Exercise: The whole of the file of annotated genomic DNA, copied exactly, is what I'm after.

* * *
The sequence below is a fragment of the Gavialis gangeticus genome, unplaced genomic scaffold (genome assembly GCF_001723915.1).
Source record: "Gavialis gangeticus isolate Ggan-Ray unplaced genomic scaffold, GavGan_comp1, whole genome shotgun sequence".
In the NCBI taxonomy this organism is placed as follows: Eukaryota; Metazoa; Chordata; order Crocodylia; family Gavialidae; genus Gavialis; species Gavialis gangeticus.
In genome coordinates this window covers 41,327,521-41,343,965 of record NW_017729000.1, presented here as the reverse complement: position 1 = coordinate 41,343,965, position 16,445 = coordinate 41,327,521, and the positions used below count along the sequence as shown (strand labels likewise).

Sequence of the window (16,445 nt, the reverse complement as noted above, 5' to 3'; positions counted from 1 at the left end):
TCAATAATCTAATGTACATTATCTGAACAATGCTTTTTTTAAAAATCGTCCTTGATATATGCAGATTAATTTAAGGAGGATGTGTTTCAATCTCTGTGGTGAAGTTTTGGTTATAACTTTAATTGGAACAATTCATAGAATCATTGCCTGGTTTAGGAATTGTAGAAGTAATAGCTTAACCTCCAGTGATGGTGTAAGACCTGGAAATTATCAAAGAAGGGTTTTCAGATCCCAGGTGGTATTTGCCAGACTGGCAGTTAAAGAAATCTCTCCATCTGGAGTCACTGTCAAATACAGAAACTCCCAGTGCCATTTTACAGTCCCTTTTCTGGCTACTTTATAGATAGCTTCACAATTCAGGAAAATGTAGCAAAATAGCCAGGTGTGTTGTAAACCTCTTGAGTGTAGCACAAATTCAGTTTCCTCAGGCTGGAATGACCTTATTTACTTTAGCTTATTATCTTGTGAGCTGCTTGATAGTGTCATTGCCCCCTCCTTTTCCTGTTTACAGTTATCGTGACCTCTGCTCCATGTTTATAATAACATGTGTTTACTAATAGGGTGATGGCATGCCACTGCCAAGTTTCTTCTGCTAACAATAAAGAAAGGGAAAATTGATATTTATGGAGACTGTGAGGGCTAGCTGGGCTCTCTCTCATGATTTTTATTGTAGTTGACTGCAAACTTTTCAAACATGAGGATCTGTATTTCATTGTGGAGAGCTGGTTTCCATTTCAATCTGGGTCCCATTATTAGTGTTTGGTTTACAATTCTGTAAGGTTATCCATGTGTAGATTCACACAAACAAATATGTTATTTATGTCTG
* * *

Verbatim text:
The sequence below is a fragment of the Gavialis gangeticus genome, unplaced genomic scaffold (genome assembly GCF_001723915.1).
Source record: "Gavialis gangeticus isolate Ggan-Ray unplaced genomic scaffold, GavGan_comp1, whole genome shotgun sequence".
In the NCBI taxonomy this organism is placed as follows: Eukaryota; Metazoa; Chordata; order Crocodylia; family Gavialidae; genus Gavialis; species Gavialis gangeticus.
In genome coordinates this window covers 41,327,521-41,343,965 of record NW_017729000.1, presented here as the reverse complement: position 1 = coordinate 41,343,965, position 16,445 = coordinate 41,327,521, and the positions used below count along the sequence as shown (strand labels likewise).

Sequence of the window (16,445 nt, the reverse complement as noted above, 5' to 3'; positions counted from 1 at the left end):
TCAATAATCTAATGTACATTATCTGAACAATGCTTTTTTTAAAAATCGTCCTTGATATATGCAGATTAATTTAAGGAGGATGTGTTTCAATCTCTGTGGTGAAGTTTTGGTTATAACTTTAATTGGAACAATTCATAGAATCATTGCCTGGTTTAGGAATTGTAGAAGTAATAGCTTAACCTCCAGTGATGGTGTAAGACCTGGAAATTATCAAAGAAGGGTTTTCAGATCCCAGGTGGTATTTGCCAGACTGGCAGTTAAAGAAATCTCTCCATCTGGAGTCACTGTCAAATACAGAAACTCCCAGTGCCATTTTACAGTCCCTTTTCTGGCTACTTTATAGATAGCTTCACAATTCAGGAAAATGTAGCAAAATAGCCAGGTGTGTTGTAAACCTCTTGAGTGTAGCACAAATTCAGTTTCCTCAGGCTGGAATGACCTTATTTACTTTAGCTTATTATCTTGTGAGCTGCTTGATAGTGTCATTGCCCCCTCCTTTTCCTGTTTACAGTTATCGTGACCTCTGCTCCATGTTTATAATAACATGTGTTTACTAATAGGGTGATGGCATGCCACTGCCAAGTTTCTTCTGCTAACAATAAAGAAAGGGAAAATTGATATTTATGGAGACTGTGAGGGCTAGCTGGGCTCTCTCTCATGATTTTTATTGTAGTTGACTGCAAACTTTTCAAACATGAGGATCTGTATTTCATTGTGGAGAGCTGGTTTCCATTTCAATCTGGGTCCCATTATTAGTGTTTGGTTTACAATTCTGTAAGGTTATCCATGTGTAGATTCACACAAACAAATATGTTATTTATGTCTG